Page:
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Old 10-22-2008, 12:22 PM   #376
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there is that whole "equal protection" thingy
Again, under the traditional definition of marriage, homosexuals already have equal protection as they are just as free to marry as a heterosexual is. This is not about equal protection but about redefining marriage.

But, as our laws do grant certain legal rights and benefits to married couples, I feel equal protection arguments are germane. Which is why I support civil unions (many religious conservative do not.) You then say civil unions are "2nd class" or somehow inferior. I say no, just different. The term Marriage must mean something or it means nothing.
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it's clear that you're picking and choosing which "judicial activism" you like, and that which you don't.
How you can apply the term "judicial activism" to a constructivist ruling that simply confirms an enumerated constitutional right (that means you can actually find it there) is beyond me.
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Old 10-22-2008, 12:29 PM   #377
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Old 10-22-2008, 12:37 PM   #378
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Again, under the traditional definition of marriage, homosexuals already have equal protection as they are just as free to marry as a heterosexual is. This is not about equal protection but about redefining marriage.

But, as our laws do grant certain legal rights and benefits to married couples, I feel equal protection arguments are germane. Which is why I support civil unions (many religious conservative do not.) You then say civil unions are "2nd class" or somehow inferior. I say no, just different. The term Marriage must mean something or it means nothing.

How you can apply the term "judicial activism" to a constructivist ruling that simply confirms an enumerated constitutional right (that means you can actually find it there) is beyond me.
What do you mean 'marriage must mean something'? Are you saying that if gay marriage is allowed, then all of a sudden marriage doesn't mean anything anymore? That's absurd. Marriage is still the legal joining and lifetime commitment of two people who love each other, whether gay people are allowed to marry each other or not.

As for your last comment...you're going against your own point. There are things written in the constitution that should already provide that gay marriage is permitted, even though that right isn't spelled out verbatim. "All men are created equal." "Equal protection." Etc. Furthermore, gay marriage is not outlawed verbatim by the constitution either. This is a matter of interpretation. You always say the legislative branch should be the branch to make these decisions and not the judicial branch. But the legislative branch writes new law or gets rid of existing law. That's not what's needed here. There's no law against gay marriage, technically speaking, and there's already grounds in the constitution that should allow for gay marriage, so this is a matter of interpretation, not legislation. It is perfectly within the bounds and rights of the judicial branch to look at the constitution or a state constitution and say, 'hey, you've been reading this wrong, it allows for this, court adjourned.'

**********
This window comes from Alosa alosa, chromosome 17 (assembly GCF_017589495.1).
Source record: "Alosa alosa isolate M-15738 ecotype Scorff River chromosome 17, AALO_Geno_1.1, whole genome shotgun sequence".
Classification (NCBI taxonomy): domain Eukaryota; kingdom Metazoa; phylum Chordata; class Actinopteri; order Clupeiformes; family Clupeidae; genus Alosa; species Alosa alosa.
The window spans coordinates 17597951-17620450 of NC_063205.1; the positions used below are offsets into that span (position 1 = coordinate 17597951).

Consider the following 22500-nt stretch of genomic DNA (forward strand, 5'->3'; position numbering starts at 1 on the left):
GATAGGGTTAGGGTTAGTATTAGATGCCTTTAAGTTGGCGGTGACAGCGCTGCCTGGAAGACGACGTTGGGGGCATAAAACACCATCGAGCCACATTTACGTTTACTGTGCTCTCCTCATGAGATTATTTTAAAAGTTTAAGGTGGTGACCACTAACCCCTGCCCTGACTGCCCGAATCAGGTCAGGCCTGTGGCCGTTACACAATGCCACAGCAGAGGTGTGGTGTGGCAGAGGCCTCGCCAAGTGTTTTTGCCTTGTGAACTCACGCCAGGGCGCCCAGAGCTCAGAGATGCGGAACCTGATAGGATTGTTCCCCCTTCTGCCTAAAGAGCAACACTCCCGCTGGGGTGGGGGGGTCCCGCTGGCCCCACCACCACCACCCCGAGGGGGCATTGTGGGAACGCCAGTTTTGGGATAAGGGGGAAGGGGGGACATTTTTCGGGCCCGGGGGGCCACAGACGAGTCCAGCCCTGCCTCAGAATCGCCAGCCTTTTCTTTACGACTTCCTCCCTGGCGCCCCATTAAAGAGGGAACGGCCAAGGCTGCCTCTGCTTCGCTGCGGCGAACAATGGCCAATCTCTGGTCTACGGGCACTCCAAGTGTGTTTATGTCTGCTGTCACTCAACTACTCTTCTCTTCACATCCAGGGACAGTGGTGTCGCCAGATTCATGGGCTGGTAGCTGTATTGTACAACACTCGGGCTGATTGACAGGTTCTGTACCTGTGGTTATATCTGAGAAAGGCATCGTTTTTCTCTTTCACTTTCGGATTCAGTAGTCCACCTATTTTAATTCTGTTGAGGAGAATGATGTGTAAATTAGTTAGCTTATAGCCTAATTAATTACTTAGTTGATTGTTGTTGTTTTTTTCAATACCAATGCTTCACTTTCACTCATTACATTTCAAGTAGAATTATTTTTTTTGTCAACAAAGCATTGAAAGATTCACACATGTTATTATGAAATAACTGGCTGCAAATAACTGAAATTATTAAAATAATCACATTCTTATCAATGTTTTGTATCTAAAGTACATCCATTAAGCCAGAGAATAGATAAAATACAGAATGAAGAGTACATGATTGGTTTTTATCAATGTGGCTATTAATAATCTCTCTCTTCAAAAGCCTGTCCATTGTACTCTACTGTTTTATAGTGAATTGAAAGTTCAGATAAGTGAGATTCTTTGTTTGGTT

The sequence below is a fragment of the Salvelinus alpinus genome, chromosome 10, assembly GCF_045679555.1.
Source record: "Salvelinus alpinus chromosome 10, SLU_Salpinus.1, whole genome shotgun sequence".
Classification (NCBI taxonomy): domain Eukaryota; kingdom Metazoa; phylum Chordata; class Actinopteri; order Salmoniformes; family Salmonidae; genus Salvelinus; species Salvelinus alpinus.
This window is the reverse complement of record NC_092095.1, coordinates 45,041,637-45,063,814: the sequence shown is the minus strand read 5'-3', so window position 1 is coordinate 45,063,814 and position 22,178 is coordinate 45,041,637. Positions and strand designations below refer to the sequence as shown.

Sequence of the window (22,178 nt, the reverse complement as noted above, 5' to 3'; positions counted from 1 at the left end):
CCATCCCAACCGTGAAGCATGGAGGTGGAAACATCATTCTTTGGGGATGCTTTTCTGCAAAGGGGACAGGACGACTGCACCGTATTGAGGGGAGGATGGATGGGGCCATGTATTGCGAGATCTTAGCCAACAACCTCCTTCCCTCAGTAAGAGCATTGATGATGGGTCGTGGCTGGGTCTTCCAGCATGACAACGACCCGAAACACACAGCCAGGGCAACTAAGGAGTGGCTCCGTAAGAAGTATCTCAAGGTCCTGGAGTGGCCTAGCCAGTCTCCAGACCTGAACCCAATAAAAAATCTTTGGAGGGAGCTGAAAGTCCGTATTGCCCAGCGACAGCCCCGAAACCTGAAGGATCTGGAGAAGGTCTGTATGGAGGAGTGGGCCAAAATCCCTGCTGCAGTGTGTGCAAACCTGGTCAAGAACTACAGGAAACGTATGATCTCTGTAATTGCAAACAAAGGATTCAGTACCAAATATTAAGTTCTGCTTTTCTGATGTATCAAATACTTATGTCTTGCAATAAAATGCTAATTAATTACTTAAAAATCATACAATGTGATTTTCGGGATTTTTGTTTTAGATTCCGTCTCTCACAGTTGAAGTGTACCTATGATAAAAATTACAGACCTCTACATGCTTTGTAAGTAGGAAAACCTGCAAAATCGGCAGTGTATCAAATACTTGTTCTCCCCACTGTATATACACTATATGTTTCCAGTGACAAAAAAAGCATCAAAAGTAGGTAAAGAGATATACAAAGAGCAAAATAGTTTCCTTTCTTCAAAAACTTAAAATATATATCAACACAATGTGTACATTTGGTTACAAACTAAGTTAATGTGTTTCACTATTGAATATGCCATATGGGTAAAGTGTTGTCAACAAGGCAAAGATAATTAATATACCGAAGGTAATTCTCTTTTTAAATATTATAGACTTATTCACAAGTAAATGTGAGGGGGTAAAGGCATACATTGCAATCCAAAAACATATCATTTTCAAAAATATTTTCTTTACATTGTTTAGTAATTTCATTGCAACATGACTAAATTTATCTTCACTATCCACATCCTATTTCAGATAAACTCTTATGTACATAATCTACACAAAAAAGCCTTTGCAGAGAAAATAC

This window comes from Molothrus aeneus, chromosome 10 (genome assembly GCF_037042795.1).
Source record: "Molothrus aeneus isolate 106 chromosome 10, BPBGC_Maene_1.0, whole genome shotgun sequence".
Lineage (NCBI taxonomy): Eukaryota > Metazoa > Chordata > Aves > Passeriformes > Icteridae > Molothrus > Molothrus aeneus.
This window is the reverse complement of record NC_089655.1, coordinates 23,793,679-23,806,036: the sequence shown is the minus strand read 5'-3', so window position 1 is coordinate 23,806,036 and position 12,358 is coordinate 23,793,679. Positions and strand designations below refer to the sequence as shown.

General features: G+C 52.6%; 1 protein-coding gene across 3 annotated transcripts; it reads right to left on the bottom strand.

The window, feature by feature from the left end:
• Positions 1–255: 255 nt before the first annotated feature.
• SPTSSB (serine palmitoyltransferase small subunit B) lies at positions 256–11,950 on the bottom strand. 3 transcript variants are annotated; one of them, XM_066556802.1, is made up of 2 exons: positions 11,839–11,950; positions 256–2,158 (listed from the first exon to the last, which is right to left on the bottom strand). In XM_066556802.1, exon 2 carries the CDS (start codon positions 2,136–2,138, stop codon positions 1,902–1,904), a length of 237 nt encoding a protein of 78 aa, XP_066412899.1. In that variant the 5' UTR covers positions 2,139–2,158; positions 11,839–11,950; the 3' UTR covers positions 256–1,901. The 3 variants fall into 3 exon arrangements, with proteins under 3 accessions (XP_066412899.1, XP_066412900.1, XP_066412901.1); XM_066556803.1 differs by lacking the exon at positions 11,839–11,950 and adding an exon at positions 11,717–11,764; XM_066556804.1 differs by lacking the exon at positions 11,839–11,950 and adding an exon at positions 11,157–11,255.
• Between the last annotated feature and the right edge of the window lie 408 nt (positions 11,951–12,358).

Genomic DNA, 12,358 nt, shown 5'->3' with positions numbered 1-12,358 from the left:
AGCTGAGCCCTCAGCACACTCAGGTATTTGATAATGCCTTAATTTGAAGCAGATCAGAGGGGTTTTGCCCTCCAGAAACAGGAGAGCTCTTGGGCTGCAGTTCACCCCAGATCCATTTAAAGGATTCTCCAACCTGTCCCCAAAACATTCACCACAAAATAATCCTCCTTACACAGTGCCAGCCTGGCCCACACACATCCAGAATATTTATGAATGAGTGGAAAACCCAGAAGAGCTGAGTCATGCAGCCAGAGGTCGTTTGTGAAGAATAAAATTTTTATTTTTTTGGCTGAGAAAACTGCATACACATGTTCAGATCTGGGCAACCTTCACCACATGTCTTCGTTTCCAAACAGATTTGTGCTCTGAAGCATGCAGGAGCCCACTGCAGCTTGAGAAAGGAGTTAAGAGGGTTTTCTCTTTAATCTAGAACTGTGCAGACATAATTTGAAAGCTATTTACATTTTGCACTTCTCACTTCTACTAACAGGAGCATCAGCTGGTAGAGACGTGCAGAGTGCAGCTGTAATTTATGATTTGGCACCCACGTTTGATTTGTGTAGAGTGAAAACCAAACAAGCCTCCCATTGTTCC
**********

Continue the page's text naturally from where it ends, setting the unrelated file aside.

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Old 10-22-2008, 12:51 PM   #379
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Again, under the traditional definition of marriage, homosexuals already have equal protection as they are just as free to marry as a heterosexual is. This is not about equal protection but about redefining marriage.

is this something you really want to encourage?


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But, as our laws do grant certain legal rights and benefits to married couples, I feel equal protection arguments are germane. Which is why I support civil unions (many religious conservative do not.) You then say civil unions are "2nd class" or somehow inferior. I say no, just different. The term Marriage must mean something or it means nothing.

whites had white schools, blacks had black schools.

why must you maintain your assumption of superiority? is that how you define marriage? as "better than a civil union!" i know that some heterosexuals -- as do racist, for example -- derive a portion of personal pride in not being a member of a discriminated against minority. "i might be a criminal, but at least i'm no faggot."

but is this really a good thing? is this much of a "defense" of marriage at all?

could you show me how, exactly, the "meaning" of marriage has been destroyed in Masschusetts? please cite specific examples and show me the many straight marriages that have been ended by the apathy and disinterest caused by the lessening of the status of a heteorsexual relationship by reducing it to the level of a mere homosexual coupling. and cite your sources, please. after all, this isn't wild speculation based on fear, ignorance, and loathing on your part. you can back this up. you have real examples. now's your chance -- go for it.



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How you can apply the term "judicial activism" to a constructivist ruling that simply confirms an enumerated constitutional right (that means you can actually find it there) is beyond me.